Abstract: RAM is a combination cyanoacrylate dye stain used to visualize latent prints based on the luminescence properties of three fluorescent dyes: rhodamine 6G (R6G), Ardrox P133D, and 7-(p-methoxybenzylamino)-4-nitrobenz-2-oxa-1,3-diazole (MBD). This study investigates the chemical formulation of RAM in an effort to address the partitioning of its components due to a combination of immiscible solvents in order to enhance the overall performance of the cyanoacrylate dye stain solution. The solvent type, concentration of fluorescent dyes, and absorption and fluorescent characteristics were investigated to maximize performance. The modification of RAM resulted in a combination of R6G and MBD in methanol (RhoMMeOH). RhoMMeOH and RAM were applied to cyanoacrylate-fumed latent prints (split in half) collected from 11 donors in depletion series and aged at different time frames before processing (24 hrs to 8 weeks). Qualified latent print examiners evaluated the ridge detail in order to rate the latent prints based on performance of each dye stain solution. RhoMMeOH demonstrated an enhanced performance (up to 21% of the prints were evaluated to have improved visualization) due to its improved chemical formulation on a variety of substrates while reducing expenses and resources for latent print visualization.

Transfer of Latent Prints on Duct Tape

Author(s): Anderson, Elizabeth
Type: Article
Published: 2023, Volume 73, Issue 2, Page 143
Abstract: This research studied the transfer of latent prints from the adhesive side to the nonadhesive side of duct tape and vice versa. Initial trials were done to observe how easily this transfer occurs on an inexpensive type of duct tape and on a more expensive duct tape. The study was then expanded to include time trials and tape separation methods. Time trials tested transfer at 1 week, 6 weeks, and 3 months. Separation methods of tape included a freezer separation method and un-du (an adhesive neutralizer). The samples were processed for latent prints using cyanoacrylate fuming and a dye stain on the nonadhesive side of the tape and a powder suspension method on the adhesive side. Results showed that transfer occurred in both directions in most trials. This research illustrates that the comparison of latent prints from either side of duct tape should be conducted as the prints were observed and as laterally reversed images.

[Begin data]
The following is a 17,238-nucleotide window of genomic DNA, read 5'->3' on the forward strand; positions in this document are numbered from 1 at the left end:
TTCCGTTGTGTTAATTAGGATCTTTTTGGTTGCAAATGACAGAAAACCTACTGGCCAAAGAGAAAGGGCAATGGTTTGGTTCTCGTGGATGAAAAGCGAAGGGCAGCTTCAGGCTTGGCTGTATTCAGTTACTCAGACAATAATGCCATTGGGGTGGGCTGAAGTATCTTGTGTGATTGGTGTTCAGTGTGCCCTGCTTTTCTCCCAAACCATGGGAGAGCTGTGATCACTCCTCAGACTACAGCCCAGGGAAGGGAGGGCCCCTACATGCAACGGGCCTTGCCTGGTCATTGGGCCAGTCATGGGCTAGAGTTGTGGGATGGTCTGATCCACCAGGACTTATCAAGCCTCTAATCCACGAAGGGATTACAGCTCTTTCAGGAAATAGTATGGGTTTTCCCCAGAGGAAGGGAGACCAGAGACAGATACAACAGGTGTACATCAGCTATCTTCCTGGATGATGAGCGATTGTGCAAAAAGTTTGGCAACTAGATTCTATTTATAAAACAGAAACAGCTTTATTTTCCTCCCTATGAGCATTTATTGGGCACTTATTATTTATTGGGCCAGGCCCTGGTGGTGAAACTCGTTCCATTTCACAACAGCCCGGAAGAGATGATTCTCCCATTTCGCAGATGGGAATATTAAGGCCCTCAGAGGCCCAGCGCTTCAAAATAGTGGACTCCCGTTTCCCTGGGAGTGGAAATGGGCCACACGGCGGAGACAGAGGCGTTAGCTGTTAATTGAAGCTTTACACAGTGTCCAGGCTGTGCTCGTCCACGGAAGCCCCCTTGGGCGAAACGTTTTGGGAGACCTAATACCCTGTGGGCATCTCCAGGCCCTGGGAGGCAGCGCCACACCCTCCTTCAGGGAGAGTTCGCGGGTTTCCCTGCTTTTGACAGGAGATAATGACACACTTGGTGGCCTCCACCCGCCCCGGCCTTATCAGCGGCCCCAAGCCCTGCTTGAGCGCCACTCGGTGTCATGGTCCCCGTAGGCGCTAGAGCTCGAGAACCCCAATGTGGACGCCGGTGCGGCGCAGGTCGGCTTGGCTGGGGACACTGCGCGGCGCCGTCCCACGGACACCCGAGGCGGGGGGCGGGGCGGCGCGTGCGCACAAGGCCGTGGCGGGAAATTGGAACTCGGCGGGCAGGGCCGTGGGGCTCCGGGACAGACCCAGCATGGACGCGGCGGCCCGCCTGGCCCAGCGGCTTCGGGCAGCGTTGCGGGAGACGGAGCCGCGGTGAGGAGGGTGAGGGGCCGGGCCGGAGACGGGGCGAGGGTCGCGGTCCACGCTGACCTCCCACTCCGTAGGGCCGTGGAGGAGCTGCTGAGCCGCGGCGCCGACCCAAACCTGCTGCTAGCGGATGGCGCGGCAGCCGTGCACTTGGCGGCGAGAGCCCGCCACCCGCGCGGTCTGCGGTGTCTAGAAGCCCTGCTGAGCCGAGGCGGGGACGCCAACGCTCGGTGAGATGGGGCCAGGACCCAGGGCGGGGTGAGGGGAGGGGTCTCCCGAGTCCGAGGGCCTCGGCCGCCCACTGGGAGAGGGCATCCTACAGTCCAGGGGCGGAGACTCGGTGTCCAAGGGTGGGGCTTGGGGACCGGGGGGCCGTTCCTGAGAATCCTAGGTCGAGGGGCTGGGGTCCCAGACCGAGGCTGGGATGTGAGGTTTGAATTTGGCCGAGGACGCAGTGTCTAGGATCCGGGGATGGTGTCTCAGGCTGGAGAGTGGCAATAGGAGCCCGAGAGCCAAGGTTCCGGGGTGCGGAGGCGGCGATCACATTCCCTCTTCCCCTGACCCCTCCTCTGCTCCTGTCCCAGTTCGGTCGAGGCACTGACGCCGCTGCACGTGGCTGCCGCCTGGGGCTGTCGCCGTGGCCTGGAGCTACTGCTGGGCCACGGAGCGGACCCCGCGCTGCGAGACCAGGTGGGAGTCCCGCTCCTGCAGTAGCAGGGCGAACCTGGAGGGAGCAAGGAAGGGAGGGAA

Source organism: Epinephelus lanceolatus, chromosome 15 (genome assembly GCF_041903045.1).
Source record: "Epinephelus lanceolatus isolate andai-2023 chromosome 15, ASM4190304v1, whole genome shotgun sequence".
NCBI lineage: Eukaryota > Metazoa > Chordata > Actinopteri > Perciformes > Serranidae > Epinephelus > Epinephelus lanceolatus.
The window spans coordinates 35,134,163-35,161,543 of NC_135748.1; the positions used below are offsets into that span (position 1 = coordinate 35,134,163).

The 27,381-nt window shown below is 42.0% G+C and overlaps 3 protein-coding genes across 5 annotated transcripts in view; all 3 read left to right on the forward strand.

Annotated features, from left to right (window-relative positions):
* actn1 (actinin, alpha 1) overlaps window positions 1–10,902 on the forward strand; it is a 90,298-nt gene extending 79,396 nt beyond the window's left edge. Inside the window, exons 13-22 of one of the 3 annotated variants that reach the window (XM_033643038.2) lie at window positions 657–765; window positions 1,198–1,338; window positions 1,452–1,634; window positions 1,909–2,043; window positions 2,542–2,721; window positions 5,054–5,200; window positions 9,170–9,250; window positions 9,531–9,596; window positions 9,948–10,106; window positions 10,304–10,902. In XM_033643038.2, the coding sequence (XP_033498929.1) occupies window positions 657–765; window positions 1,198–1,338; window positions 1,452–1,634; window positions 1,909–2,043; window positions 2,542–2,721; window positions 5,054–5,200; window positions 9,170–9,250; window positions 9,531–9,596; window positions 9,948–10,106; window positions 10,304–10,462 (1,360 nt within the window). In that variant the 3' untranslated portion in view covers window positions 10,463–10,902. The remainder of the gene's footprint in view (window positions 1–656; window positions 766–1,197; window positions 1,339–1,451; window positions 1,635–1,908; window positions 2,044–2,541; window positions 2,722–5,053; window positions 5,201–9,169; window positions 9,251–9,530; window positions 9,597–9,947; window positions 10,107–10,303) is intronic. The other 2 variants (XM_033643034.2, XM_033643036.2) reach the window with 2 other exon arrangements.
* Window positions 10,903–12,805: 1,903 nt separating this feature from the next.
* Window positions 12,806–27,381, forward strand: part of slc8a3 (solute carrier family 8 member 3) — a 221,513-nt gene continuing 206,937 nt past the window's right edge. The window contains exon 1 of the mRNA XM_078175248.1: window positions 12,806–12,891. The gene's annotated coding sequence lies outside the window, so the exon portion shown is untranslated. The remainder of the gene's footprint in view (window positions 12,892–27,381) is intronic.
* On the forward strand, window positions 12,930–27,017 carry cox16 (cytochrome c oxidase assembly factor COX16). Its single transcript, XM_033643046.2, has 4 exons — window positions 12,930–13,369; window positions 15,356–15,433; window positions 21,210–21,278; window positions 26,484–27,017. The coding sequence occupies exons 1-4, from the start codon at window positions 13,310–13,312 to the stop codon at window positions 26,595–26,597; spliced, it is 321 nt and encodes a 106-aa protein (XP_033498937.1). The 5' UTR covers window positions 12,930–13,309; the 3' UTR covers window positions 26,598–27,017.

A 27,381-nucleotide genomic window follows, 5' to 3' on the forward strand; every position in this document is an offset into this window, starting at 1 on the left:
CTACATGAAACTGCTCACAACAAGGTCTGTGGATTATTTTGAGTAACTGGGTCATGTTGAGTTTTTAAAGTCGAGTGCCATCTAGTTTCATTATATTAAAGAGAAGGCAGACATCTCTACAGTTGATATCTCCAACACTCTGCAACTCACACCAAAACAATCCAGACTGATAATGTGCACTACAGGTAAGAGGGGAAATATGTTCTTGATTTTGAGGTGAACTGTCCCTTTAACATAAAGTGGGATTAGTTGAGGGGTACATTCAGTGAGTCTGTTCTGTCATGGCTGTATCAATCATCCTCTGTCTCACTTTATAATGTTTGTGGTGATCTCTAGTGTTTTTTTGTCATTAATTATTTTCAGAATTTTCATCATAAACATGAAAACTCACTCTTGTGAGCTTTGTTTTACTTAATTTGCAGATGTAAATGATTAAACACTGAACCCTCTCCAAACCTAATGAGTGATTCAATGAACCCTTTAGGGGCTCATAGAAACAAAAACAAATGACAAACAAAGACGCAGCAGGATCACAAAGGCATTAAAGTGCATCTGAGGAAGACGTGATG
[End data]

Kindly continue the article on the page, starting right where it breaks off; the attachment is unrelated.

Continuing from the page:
Improving CSI Response: An Early Roadmap for the Increased Quality and Effectiveness of Crime Scene Investigations

Author(s): Joe C. Treviño III, Joe C.; Kessler, Michael P.
Type: Article
Published: 2023, Volume 73, Issue 2, Page 169
Abstract: The Crime Scene Investigation and Reconstruction Subcommittee within the Organization of Scientific Area Committees for Forensic Science (OSAC) has highlighted the need for empirical research on adequate crime scene investigator (CSI) staffing levels via crime scene response. A study was designed to investigate what CSIs considered adequate response via a survey with questions that targeted the factors affecting the quality and effectiveness of an investigation, what is feasible to handle alone without sacrificing quality and effectiveness, when extra staffing is needed, the barriers to hiring more personnel, and what the amount of extra staffing needed is within the focus established by the OSAC CSI Subcommittee. The survey was taken by both investigators and managers across many levels of government and in different areas of the United States. With few exceptions, there was consensus between investigator and manager responses throughout the study.